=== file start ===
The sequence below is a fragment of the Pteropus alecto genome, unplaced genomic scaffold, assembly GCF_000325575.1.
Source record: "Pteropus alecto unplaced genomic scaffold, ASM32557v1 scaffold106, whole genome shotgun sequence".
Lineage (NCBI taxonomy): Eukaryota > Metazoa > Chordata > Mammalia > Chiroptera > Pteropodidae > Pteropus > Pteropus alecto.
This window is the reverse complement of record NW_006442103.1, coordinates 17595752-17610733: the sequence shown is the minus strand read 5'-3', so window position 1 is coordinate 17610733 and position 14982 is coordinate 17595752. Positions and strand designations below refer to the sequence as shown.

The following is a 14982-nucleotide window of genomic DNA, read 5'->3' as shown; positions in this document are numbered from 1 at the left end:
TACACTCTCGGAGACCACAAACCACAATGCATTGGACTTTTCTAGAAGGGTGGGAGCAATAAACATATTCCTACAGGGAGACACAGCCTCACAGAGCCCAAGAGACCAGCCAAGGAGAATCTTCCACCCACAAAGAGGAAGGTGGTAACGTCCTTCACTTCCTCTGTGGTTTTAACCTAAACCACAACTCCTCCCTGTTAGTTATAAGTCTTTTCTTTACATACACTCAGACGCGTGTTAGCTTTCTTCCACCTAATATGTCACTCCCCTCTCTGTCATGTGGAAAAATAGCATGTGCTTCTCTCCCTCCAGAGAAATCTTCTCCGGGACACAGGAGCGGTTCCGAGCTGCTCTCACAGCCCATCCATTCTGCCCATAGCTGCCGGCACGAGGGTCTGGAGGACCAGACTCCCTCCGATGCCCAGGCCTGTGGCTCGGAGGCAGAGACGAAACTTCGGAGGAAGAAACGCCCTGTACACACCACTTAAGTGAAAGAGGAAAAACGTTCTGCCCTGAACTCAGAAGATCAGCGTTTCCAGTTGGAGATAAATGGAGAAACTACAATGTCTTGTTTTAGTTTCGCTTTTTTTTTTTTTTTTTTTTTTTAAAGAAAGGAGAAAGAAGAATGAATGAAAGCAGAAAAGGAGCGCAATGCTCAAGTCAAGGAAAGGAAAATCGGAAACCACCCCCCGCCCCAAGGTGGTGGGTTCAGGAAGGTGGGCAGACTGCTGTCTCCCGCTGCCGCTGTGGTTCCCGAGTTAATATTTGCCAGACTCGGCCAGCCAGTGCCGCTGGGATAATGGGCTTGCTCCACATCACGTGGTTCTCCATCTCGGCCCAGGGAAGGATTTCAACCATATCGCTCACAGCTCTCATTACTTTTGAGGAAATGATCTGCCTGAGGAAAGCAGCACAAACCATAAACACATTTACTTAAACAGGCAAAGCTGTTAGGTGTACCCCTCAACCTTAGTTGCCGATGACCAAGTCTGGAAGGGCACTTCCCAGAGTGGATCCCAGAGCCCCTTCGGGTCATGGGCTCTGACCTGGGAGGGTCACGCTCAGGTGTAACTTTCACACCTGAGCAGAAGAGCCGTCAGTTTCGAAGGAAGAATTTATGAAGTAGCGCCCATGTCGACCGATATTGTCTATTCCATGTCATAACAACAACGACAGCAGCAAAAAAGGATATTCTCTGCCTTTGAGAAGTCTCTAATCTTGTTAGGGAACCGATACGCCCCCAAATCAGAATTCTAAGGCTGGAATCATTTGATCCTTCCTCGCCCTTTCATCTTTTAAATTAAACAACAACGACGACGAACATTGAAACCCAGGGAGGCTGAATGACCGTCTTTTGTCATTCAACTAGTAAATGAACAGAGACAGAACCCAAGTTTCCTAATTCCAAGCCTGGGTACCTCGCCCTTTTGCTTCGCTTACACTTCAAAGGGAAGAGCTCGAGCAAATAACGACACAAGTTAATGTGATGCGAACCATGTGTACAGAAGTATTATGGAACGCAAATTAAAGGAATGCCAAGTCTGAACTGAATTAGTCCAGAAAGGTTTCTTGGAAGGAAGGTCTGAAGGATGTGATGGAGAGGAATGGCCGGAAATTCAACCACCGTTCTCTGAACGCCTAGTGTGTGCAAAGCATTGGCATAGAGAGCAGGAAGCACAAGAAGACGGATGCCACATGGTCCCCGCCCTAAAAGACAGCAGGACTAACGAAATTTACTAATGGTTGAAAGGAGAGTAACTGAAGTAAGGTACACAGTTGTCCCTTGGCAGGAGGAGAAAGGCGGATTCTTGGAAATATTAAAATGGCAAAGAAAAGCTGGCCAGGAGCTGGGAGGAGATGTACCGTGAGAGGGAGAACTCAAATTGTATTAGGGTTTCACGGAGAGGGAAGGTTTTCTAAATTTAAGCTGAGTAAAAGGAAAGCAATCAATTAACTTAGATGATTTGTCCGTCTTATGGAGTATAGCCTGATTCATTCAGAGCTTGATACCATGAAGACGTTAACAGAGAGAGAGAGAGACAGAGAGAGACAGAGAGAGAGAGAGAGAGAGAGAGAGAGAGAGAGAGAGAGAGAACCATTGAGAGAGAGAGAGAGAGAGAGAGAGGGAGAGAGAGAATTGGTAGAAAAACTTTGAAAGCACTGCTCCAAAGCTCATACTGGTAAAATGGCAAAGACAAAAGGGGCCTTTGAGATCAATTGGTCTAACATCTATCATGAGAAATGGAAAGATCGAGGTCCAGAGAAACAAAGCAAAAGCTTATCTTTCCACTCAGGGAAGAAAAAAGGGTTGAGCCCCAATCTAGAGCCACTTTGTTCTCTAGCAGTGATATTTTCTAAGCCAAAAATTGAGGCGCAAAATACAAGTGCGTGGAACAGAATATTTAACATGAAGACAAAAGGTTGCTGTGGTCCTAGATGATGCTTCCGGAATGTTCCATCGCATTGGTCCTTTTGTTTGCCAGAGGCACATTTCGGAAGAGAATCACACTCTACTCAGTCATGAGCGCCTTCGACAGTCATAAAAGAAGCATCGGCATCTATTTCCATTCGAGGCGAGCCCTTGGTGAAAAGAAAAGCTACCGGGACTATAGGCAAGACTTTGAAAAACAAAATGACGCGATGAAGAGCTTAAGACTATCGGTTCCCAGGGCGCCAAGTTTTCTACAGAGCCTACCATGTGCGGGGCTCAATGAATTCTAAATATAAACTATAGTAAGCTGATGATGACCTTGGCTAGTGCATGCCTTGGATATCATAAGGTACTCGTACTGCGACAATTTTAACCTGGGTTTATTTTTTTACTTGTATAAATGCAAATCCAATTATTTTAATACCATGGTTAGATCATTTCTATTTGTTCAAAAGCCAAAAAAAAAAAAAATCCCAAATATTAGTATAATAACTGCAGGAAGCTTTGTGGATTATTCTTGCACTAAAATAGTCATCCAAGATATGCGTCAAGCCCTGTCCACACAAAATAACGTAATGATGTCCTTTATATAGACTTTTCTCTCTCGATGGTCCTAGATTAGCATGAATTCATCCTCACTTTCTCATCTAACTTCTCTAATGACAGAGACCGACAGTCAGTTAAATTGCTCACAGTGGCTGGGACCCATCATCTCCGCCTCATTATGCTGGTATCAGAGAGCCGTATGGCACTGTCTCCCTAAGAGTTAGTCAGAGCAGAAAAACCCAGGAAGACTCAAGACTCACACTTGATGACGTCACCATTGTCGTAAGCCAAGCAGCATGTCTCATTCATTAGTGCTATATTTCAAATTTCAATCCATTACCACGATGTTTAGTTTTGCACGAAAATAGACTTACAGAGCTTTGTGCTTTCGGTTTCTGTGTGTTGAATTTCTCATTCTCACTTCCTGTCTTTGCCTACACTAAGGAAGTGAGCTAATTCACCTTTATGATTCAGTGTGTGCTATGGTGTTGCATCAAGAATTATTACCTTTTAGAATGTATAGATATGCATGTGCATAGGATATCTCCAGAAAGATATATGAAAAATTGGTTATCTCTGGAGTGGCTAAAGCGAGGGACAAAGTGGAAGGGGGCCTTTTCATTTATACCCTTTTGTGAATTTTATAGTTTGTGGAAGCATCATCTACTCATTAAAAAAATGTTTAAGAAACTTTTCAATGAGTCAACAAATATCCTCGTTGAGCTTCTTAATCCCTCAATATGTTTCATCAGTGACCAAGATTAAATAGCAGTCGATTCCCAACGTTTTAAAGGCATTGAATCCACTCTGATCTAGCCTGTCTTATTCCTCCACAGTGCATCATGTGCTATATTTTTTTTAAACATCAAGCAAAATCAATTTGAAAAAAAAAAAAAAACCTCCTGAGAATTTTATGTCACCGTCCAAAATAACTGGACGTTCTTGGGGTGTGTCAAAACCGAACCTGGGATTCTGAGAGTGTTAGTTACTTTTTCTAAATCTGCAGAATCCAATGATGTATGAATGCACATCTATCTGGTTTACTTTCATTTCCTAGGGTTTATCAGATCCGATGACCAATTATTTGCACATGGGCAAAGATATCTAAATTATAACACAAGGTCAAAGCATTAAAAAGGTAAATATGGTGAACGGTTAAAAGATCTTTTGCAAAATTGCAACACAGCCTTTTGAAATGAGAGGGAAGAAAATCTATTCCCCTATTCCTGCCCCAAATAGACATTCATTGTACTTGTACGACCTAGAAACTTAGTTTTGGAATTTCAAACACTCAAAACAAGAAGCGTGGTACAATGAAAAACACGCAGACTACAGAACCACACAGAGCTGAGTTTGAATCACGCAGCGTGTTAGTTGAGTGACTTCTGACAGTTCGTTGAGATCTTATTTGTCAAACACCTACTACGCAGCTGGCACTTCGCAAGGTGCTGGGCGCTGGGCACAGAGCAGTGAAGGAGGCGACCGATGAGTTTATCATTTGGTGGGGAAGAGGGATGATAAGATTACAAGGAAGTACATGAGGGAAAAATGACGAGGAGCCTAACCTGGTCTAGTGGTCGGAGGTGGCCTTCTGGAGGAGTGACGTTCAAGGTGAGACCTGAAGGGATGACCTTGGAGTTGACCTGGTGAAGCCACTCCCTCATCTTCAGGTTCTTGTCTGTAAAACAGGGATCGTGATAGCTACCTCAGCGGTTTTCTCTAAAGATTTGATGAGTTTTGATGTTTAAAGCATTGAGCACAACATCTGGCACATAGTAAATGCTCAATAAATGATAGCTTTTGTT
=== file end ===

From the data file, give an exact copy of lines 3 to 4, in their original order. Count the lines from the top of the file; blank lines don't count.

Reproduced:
Lineage (NCBI taxonomy): Eukaryota > Metazoa > Chordata > Mammalia > Chiroptera > Pteropodidae > Pteropus > Pteropus alecto.
This window is the reverse complement of record NW_006442103.1, coordinates 17595752-17610733: the sequence shown is the minus strand read 5'-3', so window position 1 is coordinate 17610733 and position 14982 is coordinate 17595752. Positions and strand designations below refer to the sequence as shown.